The international conference ‘Ready for the Past? On the State of Decolonisation in Swiss Museums’, organized by the University of Lausanne’s Centre of International History and Political Studies of Globalization, was held on May 4 and 5, 2022, at the Palais de Rumine in Lausanne, Switzerland. The conference’s premise was the growing awareness in Switzerland that more justice may be achieved in the future only through critical engagement with the colonial past and its legacies. In Switzerland, as elsewhere, some museums have recently started to critically investigate the provenance of artefacts that were collected during the colonial period. Others plan exhibitions on the involvement of their respective towns and cantons in the transatlantic slave trade, and in colonial violence and exploitation. Yet, the question whether it is at all possible to ‘decolonise’ museums and other cultural institutions in the global north – which continue to benefit from centuries of imperial dominance over the global south – remains open. The practicalities of decolonisation, and the strength of political will for its implementation, have also to be clarified.
Therefore, the Lausanne conference brought together museum researchers, curators, and artists from Switzerland and abroad, to firstly take stock of what has already been achieved in Switzerland and other European countries. Secondly, the conference’s aim was to provide a platform for networking and connecting across Switzerland’s linguistic and cantonal borders, as well as with colleagues from beyond Switzerland. Most importantly, however, the conference served as a forum to critically discuss challenges, possibilities, and scenarios for ‘decolonisation’ in a country that still largely downplays and denies any involvement in or responsibilities for Europe’s violent colonial history.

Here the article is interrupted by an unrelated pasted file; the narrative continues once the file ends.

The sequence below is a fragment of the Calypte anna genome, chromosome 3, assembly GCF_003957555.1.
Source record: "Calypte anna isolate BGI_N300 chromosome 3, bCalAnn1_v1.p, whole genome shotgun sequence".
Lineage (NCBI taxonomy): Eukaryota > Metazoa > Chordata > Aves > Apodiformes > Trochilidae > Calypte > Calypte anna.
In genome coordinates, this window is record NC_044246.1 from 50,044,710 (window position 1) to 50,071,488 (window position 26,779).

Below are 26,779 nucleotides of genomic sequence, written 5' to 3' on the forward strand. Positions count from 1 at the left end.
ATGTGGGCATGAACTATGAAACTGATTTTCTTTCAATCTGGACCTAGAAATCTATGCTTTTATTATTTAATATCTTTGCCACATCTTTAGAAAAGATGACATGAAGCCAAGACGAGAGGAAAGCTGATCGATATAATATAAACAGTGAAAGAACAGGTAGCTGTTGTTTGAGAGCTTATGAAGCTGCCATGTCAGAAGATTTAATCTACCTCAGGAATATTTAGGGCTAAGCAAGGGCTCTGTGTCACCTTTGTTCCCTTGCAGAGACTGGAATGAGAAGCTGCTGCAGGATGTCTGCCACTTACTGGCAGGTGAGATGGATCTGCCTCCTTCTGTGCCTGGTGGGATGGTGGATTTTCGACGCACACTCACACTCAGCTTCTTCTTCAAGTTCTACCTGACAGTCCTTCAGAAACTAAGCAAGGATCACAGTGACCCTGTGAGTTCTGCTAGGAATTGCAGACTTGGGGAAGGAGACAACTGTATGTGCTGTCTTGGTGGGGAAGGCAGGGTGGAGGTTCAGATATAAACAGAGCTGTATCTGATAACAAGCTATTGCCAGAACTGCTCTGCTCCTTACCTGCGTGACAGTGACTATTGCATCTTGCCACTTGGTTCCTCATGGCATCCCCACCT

FRANCESCO PANESE (Lausanne) welcomed the participants on behalf of the Faculty of Social and Political Sciences of the University of Lausanne. He spiced his opening speech with an anecdote: biopiracy is a form of contemporary colonialism that consists, in the West, of stealing biological knowledge from so-called developing countries – a problem he faced in 2001, when he was a museum director in Lausanne. His hope is that today’s museums can eliminate their own devices of disempowerment, because colonisation must be a thing of the past. The conference can contribute to this end, he said.
THOMAS DAVID (Lausanne) reminded the audience that a conference such as this one would not have been imaginable one or two decades ago. Until fairly recently, Swiss historiography remained rather self-centered. It was the ‘Independent Commission of Experts: Switzerland–Second World War’ (1997-2002) that dismantled the myth of Swiss neutrality during World War II. Subsequently, other historians embarked on a series of critical studies.. Researchers studied Swiss participation in slavery, colonisation, and in scientific racism. The next step is to go beyond academia, and to collaborate with other experts, e. g. in decolonising the colonial legacy in museums, institutions, and public spaces.